Energy & Environment — Biden seeks nearly $2 billion funding boost for EPA
Today we’re looking at President Biden’s sprawling budget proposal, a new environmental pledge for progressive candidates and a probe into solar imports.
Let’s jump in.
President asks Congress to increase EPA funding
The White House’s proposed budget for fiscal 2023 would increase funding for the Environmental Protection Agency (EPA), the Energy Department and the Interior Department, according to materials shared with The Hill.
A closer look: The budget proposes $11 billion for the EPA in fiscal 2023, an increase of about $1.5 billion from the $9.56 billion Congress authorized last year. The White House unsuccessfully sought similar increases in its proposed fiscal 2022 budget, with Congress eventually increasing the agency’s budget by about $323 compared to the previous year.
“The President’s budget request for EPA reflects this Administration’s unwavering commitment to protect people from pollution, especially those living in overburdened and underserved communities across America. It funds a broad suite of transformational programs enacted by the Bipartisan Infrastructure Law, and it will enable us to implement the President’s historic Justice40 commitment, among other key priorities,” EPA Administrator Michael Regan said in a statement.
Regan noted that $5.7 billion of the proposed budget includes efforts to support environmental justice and cleanup efforts with tribes, states and localities.
What else? The budget proposal also includes $3.3 billion for renewable energy, one of the White House’s major priorities at a time when the price of gas has soared amid the crisis in Ukraine. The White House has already released oil from the Strategic Petroleum Reserve and called for both domestic oil companies and nations such as Saudi Arabia to increase production, but renewables advocates have said the crisis illustrates the need to move beyond fossil fuels entirely.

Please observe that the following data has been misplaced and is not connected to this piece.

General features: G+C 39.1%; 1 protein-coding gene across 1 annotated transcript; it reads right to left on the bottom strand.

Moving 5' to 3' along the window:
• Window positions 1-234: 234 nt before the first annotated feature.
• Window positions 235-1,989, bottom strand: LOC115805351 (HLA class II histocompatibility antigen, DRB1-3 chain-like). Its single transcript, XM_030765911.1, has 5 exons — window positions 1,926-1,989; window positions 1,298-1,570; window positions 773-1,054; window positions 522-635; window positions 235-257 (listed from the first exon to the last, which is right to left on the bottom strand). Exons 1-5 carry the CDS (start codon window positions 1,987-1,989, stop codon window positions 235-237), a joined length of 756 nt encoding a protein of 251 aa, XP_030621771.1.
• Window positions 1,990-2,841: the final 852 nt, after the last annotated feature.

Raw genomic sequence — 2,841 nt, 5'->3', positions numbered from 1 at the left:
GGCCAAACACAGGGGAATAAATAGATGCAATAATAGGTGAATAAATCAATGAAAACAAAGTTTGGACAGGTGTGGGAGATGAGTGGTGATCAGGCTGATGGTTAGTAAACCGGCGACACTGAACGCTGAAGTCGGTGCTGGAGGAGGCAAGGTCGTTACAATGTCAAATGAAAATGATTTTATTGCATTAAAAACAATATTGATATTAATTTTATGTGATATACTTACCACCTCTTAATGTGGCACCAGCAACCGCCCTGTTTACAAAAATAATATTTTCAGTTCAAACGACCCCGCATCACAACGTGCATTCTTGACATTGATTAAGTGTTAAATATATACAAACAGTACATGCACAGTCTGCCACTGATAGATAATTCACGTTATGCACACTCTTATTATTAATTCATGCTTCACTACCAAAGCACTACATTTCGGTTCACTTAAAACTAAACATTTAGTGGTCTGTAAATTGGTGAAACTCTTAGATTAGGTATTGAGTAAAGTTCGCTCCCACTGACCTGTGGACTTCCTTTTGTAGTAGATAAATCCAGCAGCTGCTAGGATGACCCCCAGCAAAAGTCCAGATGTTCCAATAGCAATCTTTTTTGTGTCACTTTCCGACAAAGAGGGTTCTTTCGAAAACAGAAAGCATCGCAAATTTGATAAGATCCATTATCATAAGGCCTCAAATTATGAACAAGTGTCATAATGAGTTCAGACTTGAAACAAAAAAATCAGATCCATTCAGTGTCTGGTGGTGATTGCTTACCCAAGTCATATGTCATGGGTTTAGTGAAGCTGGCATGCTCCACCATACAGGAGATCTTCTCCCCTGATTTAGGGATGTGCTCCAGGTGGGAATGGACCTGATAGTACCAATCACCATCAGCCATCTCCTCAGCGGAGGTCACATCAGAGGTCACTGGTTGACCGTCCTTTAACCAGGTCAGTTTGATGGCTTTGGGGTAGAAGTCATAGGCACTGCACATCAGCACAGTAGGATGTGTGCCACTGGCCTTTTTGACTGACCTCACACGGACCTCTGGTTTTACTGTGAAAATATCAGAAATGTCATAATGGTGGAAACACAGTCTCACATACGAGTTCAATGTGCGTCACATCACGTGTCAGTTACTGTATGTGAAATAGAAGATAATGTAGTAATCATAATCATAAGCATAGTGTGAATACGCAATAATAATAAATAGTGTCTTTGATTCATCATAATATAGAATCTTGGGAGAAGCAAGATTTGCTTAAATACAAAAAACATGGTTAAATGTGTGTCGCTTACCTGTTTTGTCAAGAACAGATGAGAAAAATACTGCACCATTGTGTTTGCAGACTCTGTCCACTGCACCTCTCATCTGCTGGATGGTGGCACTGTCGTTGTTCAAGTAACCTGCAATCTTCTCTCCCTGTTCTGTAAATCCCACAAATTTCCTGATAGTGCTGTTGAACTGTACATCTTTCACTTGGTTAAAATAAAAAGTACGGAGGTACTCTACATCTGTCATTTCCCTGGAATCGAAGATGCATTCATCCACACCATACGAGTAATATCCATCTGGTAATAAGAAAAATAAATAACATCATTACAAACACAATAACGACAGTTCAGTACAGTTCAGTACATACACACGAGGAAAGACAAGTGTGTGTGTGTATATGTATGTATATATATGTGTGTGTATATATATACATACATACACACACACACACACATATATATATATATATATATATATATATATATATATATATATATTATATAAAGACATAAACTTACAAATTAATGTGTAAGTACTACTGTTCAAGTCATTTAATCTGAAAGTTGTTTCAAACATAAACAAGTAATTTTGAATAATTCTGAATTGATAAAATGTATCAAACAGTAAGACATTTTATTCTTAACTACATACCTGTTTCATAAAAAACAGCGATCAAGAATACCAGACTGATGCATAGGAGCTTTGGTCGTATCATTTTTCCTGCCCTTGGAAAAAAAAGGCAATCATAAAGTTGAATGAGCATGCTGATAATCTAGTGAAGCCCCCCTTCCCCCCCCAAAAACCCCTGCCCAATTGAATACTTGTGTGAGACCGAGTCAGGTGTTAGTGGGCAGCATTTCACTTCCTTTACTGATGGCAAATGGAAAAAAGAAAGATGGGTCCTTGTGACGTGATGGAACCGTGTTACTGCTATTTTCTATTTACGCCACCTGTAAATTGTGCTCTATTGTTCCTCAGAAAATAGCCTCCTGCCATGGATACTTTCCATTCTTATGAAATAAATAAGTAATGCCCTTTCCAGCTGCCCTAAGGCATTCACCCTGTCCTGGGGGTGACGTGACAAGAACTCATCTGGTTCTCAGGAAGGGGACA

The administration’s proposal also includes more than $18 billion for federal climate resilience programs, including federal firefighting funds and funding to improve the resilience of federal housing. Another $11 billion would go toward international climate finance, which President Biden has pledged to increase fourfold.
Groups unveil ‘Green New Deal’ midterm pledge
A coalition of progressive and environmental organizations on Monday introduced a pledge for candidates indicating plans to co-sponsor a handful of bills associated with Green New Deal policies.
Signers of the pledge commit to rejecting any donations of more than $200 from fossil fuel lobbyists, companies or executives and commit to co-sponsoring 10 pieces of Green New Deal-related legislation within six months of taking office.
These include the original Green New Deal resolution, Rep. Cori Bush’s (D-Mo.) Green New Deal for Cities, the Civilian Climate Corps for Jobs and Justice Act, and the Keep it in the Ground Act, which would ban new fossil fuel projects on federal lands and waters.
Who’s on board? Candidates who have taken the pledge include Jessica Cisneros, who will face Rep. Henry Cuellar (D-Texas) in a July runoff for the state’s 10th Congressional District in May, along with three candidates the environmental organization Sunrise Movement endorsed last week: Nida Allam, who is running in North Carolina’s 4th District, Erica Smith of North Carolina’s 1st District and Summer Lee of Pennsylvania’s 12th District.